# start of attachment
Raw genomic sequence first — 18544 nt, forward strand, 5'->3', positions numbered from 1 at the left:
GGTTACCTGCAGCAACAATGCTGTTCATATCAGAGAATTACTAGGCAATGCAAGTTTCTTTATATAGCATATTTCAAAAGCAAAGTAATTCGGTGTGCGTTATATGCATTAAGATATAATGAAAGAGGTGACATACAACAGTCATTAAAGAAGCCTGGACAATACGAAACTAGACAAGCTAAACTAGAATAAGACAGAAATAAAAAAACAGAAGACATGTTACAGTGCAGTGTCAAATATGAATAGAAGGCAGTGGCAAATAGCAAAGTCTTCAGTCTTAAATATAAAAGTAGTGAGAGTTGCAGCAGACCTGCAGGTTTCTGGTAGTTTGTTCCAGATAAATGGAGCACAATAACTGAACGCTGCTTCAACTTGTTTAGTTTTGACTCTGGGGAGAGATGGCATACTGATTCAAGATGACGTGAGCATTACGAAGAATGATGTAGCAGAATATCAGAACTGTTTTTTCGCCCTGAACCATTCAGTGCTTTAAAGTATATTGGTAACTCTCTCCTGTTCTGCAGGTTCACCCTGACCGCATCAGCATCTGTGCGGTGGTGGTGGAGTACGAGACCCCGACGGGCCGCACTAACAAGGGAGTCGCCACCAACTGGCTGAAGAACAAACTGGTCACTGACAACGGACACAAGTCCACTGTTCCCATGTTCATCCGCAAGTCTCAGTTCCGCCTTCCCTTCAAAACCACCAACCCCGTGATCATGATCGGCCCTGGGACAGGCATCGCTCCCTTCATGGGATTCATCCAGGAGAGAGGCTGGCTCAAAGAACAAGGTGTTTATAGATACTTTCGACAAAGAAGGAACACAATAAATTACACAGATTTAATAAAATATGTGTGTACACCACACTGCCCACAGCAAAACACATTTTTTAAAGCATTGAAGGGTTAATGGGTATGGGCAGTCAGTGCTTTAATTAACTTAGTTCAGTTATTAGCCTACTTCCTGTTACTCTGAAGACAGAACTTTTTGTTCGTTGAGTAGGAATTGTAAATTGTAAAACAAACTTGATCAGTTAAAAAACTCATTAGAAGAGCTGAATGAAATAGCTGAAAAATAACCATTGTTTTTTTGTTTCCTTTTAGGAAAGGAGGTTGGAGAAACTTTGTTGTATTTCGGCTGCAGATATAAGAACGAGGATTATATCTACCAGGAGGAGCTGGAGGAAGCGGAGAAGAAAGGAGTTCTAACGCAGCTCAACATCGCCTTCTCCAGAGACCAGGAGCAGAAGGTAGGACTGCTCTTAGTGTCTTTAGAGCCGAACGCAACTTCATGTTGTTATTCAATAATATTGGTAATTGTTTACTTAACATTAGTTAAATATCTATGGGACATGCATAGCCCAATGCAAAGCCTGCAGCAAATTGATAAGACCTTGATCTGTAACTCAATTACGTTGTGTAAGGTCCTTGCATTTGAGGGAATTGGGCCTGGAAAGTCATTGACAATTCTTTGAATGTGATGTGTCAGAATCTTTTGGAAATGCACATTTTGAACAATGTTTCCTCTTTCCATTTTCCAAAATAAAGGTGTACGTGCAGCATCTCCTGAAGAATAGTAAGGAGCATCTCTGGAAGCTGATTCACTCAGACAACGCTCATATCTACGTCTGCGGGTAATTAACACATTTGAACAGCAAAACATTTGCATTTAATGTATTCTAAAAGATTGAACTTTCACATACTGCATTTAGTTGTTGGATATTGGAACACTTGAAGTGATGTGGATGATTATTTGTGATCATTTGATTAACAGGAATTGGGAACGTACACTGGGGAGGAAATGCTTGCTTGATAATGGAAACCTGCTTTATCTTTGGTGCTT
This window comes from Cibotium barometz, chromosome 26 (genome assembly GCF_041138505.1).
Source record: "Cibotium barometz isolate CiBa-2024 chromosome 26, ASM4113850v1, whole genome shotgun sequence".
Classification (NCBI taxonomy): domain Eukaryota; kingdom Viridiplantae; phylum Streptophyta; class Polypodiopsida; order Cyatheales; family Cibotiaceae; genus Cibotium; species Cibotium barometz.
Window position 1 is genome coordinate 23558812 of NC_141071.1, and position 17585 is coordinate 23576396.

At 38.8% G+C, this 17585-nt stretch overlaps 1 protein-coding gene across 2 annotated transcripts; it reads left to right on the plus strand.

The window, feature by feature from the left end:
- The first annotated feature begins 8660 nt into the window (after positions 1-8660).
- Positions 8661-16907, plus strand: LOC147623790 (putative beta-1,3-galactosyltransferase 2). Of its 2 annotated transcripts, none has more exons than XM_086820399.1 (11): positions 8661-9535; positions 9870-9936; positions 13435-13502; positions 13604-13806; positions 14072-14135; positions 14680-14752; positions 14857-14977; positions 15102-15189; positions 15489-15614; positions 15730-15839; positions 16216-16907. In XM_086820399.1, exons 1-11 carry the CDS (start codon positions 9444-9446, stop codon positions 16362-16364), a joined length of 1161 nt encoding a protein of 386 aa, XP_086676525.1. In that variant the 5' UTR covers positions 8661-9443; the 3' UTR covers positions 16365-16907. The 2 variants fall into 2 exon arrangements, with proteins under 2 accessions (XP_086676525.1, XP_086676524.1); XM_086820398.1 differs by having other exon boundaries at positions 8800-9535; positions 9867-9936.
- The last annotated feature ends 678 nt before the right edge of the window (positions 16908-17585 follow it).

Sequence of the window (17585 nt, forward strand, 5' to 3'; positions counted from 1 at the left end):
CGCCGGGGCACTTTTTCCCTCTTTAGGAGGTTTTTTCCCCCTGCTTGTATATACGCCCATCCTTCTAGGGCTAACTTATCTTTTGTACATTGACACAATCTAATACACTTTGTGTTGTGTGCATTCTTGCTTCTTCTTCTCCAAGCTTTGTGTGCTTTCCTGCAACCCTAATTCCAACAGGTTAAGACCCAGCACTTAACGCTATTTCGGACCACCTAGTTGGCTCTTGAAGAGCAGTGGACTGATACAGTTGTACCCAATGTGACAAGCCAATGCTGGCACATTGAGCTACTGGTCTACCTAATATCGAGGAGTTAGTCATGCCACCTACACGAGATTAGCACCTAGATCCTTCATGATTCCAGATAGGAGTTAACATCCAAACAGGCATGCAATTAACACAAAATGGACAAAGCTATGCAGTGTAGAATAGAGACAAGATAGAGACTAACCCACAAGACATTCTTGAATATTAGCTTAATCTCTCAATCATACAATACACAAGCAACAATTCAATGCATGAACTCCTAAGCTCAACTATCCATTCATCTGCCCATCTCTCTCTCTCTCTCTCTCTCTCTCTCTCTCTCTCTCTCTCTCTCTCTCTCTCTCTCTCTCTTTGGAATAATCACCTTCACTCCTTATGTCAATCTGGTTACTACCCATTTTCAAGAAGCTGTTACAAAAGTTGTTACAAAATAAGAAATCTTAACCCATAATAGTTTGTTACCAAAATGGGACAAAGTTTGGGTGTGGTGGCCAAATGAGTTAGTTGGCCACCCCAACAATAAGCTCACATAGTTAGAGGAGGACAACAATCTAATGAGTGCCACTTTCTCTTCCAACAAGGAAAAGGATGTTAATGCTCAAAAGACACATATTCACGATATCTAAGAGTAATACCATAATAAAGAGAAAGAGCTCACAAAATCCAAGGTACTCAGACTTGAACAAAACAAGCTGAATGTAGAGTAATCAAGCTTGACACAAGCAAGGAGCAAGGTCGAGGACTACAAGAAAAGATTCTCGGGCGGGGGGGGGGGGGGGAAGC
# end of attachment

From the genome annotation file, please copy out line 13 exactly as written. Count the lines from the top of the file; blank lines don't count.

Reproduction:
CGCCGGGGCACTTTTTCCCTCTTTAGGAGGTTTTTTCCCCCTGCTTGTATATACGCCCATCCTTCTAGGGCTAACTTATCTTTTGTACATTGACACAATCTAATACACTTTGTGTTGTGTGCATTCTTGCTTCTTCTTCTCCAAGCTTTGTGTGCTTTCCTGCAACCCTAATTCCAACAGGTTAAGACCCAGCACTTAACGCTATTTCGGACCACCTAGTTGGCTCTTGAAGAGCAGTGGACTGATACAGTTGTACCCAATGTGACAAGCCAATGCTGGCACATTGAGCTACTGGTCTACCTAATATCGAGGAGTTAGTCATGCCACCTACACGAGATTAGCACCTAGATCCTTCATGATTCCAGATAGGAGTTAACATCCAAACAGGCATGCAATTAACACAAAATGGACAAAGCTATGCAGTGTAGAATAGAGACAAGATAGAGACTAACCCACAAGACATTCTTGAATATTAGCTTAATCTCTCAATCATACAATACACAAGCAACAATTCAATGCATGAACTCCTAAGCTCAACTATCCATTCATCTGCCCATCTCTCTCTCTCTCTCTCTCTCTCTCTCTCTCTCTCTCTCTCTCTCTCTCTCTCTCTCTCTCTTTGGAATAATCACCTTCACTCCTTATGTCAATCTGGTTACTACCCATTTTCAAGAAGCTGTTACAAAAGTTGTTACAAAATAAGAAATCTTAACCCATAATAGTTTGTTACCAAAATGGGACAAAGTTTGGGTGTGGTGGCCAAATGAGTTAGTTGGCCACCCCAACAATAAGCTCACATAGTTAGAGGAGGACAACAATCTAATGAGTGCCACTTTCTCTTCCAACAAGGAAAAGGATGTTAATGCTCAAAAGACACATATTCACGATATCTAAGAGTAATACCATAATAAAGAGAAAGAGCTCACAAAATCCAAGGTACTCAGACTTGAACAAAACAAGCTGAATGTAGAGTAATCAAGCTTGACACAAGCAAGGAGCAAGGTCGAGGACTACAAGAAAAGATTCTCGGGCGGGGGGGGGGGGGGGAAGC